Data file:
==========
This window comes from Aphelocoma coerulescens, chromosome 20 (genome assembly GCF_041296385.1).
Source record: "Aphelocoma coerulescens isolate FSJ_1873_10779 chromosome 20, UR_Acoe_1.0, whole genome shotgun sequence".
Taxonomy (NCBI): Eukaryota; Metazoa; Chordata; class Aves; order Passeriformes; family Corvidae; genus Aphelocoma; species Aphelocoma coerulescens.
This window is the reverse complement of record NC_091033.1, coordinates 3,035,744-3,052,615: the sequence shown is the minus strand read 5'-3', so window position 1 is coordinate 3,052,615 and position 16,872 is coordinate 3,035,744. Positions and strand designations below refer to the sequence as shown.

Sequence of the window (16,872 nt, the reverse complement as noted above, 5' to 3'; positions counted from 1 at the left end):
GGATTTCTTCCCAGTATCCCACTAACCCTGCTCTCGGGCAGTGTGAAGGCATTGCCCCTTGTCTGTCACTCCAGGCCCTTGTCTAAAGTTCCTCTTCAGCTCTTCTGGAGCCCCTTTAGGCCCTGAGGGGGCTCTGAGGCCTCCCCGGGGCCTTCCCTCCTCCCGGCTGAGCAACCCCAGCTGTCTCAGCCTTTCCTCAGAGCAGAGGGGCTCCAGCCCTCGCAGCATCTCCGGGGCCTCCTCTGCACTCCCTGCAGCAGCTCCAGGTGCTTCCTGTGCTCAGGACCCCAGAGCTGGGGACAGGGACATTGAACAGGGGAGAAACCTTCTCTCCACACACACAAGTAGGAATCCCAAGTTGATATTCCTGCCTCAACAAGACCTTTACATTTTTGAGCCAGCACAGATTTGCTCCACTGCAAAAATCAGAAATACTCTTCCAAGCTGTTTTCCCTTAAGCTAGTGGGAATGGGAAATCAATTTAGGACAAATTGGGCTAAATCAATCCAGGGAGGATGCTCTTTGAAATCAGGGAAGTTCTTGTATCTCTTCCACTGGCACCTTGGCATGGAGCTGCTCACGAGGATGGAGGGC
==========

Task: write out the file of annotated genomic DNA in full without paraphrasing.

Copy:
This window comes from Aphelocoma coerulescens, chromosome 20 (genome assembly GCF_041296385.1).
Source record: "Aphelocoma coerulescens isolate FSJ_1873_10779 chromosome 20, UR_Acoe_1.0, whole genome shotgun sequence".
Taxonomy (NCBI): Eukaryota; Metazoa; Chordata; class Aves; order Passeriformes; family Corvidae; genus Aphelocoma; species Aphelocoma coerulescens.
This window is the reverse complement of record NC_091033.1, coordinates 3,035,744-3,052,615: the sequence shown is the minus strand read 5'-3', so window position 1 is coordinate 3,052,615 and position 16,872 is coordinate 3,035,744. Positions and strand designations below refer to the sequence as shown.

Sequence of the window (16,872 nt, the reverse complement as noted above, 5' to 3'; positions counted from 1 at the left end):
GGATTTCTTCCCAGTATCCCACTAACCCTGCTCTCGGGCAGTGTGAAGGCATTGCCCCTTGTCTGTCACTCCAGGCCCTTGTCTAAAGTTCCTCTTCAGCTCTTCTGGAGCCCCTTTAGGCCCTGAGGGGGCTCTGAGGCCTCCCCGGGGCCTTCCCTCCTCCCGGCTGAGCAACCCCAGCTGTCTCAGCCTTTCCTCAGAGCAGAGGGGCTCCAGCCCTCGCAGCATCTCCGGGGCCTCCTCTGCACTCCCTGCAGCAGCTCCAGGTGCTTCCTGTGCTCAGGACCCCAGAGCTGGGGACAGGGACATTGAACAGGGGAGAAACCTTCTCTCCACACACACAAGTAGGAATCCCAAGTTGATATTCCTGCCTCAACAAGACCTTTACATTTTTGAGCCAGCACAGATTTGCTCCACTGCAAAAATCAGAAATACTCTTCCAAGCTGTTTTCCCTTAAGCTAGTGGGAATGGGAAATCAATTTAGGACAAATTGGGCTAAATCAATCCAGGGAGGATGCTCTTTGAAATCAGGGAAGTTCTTGTATCTCTTCCACTGGCACCTTGGCATGGAGCTGCTCACGAGGATGGAGGGC